Public speaking can be a nerve racking and anxious experience for many people. In 2013, 3 of 4 people in the United States experienced speech anxiety. When going through speech anxiety many people experience these symptoms: shaking, sweating, fast heartbeat, dry mouth, loss of words and squeaky voice. This causes a major fear of speaking in public, which is why people insist on avoiding public speaking at all costs. Although public speaking is hard to avoid, you can still prevent and conquer the major issue that arise when giving a speech. Today we are going to give you some tips on how to avoid speech anxiety and fear. First we want to ask you, “What makes you anxious or nervous?”
What makes you anxious or nervous?
Why are you scared to give a speech to the public? Is it because you believe someone will make fun of you, you don’t have a positive history with speaking, or is it simply being the center of attention? These are some of the many factors that can lead to public-speech anxiety. Figuring out which one you fear most, can help determine how to fix or solve the issue.
Lack of Good Experience
If you have no experience in public speaking, of course you are going to be scared. If you have a bad history with public speaking, it will only make it worse.
When stepping on stage for the first time, you may feel like everyone is looking at you different because you are giving a speech. You may be extremely sensitive with the clothes you are wearing, style of your hair, or your smile. You may feel different than everyone else, which many don’t associate as a good thing.
Once you have determined what creates that anxiety, how can you prevent it? What are some tips and tricks you can use to get rid of or reduce anxiety?
Practice, Practice, and Practice!
I can’t stress enough how important it is to practice your speech before giving it. If you are confident and have an adequate amount of practice, you will eliminate a good chunk of anxiety. It’s important to begin practicing as soon as the assignment is given to you. Once you have written your outline, you must then continue practicing how you should arrange and prepare your speech. Focus on how the introduction, body and conclusion can create a good flow for your outline. Then continue to filter this outline through your head to find opportunities and mistakes to make it better.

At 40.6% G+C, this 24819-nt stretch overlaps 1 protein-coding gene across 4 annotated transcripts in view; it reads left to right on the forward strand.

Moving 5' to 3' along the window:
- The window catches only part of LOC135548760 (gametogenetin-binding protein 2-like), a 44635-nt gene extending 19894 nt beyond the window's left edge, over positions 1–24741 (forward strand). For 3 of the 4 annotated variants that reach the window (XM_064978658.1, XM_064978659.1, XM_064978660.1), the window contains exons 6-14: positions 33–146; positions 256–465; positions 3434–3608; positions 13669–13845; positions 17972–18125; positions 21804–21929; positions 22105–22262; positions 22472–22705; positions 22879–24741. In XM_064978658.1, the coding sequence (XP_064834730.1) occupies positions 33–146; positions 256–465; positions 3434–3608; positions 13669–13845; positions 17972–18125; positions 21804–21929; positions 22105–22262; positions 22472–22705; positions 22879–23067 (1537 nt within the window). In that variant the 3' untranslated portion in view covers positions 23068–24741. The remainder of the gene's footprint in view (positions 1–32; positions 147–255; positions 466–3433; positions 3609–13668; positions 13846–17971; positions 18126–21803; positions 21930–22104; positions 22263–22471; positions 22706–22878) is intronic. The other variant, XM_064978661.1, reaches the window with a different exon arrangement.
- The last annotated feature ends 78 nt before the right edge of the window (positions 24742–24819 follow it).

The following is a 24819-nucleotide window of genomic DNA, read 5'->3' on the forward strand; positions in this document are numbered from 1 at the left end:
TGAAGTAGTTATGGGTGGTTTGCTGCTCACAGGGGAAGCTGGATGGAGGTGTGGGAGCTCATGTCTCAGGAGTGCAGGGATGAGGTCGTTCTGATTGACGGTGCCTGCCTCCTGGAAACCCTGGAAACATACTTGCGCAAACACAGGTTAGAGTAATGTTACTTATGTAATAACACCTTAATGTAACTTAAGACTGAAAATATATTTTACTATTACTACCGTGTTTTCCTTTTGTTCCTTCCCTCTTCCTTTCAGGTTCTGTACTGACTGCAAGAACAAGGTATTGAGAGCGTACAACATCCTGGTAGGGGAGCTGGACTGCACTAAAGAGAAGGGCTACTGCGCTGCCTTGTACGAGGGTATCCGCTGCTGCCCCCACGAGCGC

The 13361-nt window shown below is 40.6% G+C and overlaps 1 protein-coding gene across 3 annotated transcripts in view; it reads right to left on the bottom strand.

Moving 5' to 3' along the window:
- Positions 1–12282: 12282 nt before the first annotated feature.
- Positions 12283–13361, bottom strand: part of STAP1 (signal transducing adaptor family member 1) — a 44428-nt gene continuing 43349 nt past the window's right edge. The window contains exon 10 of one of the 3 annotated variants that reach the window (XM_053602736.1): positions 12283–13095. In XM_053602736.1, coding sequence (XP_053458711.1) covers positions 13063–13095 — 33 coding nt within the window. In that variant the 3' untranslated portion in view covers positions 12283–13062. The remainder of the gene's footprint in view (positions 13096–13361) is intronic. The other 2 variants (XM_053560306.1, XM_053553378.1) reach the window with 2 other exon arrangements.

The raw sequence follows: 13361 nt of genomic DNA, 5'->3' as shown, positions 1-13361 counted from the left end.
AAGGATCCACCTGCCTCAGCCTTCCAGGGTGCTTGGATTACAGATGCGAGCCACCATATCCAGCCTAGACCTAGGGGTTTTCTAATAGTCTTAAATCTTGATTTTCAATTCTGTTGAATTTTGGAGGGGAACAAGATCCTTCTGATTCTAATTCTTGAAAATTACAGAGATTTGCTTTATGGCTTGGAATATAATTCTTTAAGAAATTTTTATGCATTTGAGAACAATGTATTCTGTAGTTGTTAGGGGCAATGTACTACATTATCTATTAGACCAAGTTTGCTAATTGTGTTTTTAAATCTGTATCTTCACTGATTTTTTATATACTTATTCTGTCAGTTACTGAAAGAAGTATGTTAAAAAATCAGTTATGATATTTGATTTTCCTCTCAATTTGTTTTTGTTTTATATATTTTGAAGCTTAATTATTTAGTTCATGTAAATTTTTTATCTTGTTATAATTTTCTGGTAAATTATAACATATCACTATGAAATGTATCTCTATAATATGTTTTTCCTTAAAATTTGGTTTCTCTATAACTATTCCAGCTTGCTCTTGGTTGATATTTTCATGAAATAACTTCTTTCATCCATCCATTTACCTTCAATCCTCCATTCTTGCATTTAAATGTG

Once you have a good understanding for your outline, you want to start doing research and preparing for your speech. Using a notecard to write down your outline and important facts is a good practicing tool to perfect your speech. Now you want to start practicing your speech out loud. Doing it out loud gives you an idea of how long it will be, builds your confidence and give you an idea of how you can present it. Next, you can find a group of friends or family that can critique you and tell you what can be improved. If you can, have them video tape the speech. This way you can watch yourself and look for mistakes that were made.
Have Good Thoughts, Visualize Success
Before giving a speech, keep good thoughts in your head. It can reduce heart rate and reduce anxiety. I would stay away from being too confident and becoming cocky because you can set your goals to high. When you set the goal to high and don’t succeed, your speech could come crashing down on you. It can be a great learning experience but I don’t encourage it.
Visualizing success can be a very effective way to help reduce anxiety and fear. The day of the speech try to relax and see yourself succeeding. I want you to see yourself accomplishing the speech you wish you could achieve. What does a perfect speech look and feel like? Visualize yourself giving that exact speech and it will help reduce the nerves.
If you become anxious while sitting or standing, then get up and move around. If you need to use hand gestures to emphasis points or walk around the room to ease yourself, do it! It’s important that you do what feels comfortable while on stage.
Learn from Feedback
Finally, learn how you can improve your speech. If you can have someone record the presentation while giving the speech, it can give you great information on how to improve. Have the audience be critical and take feedback in the things that went well and what could be improved. Don’t take it as an insult, use it to learn and build on your public speaking skills.
In conclusion, focus on these main points to avoid anxiety. You first need to figure out what makes you anxious or scared. Brainstorm and figure out how you can prevent or reduce these things from conquering your speech. When you have the outline and research ready, spend the majority of your time practicing. When you have practiced all you can, take some time and visualize success, then implement your success the day of the speech. After the speech, take all the suggestions, reviews, and insults you can, to help learn from your strengths and weaknesses.
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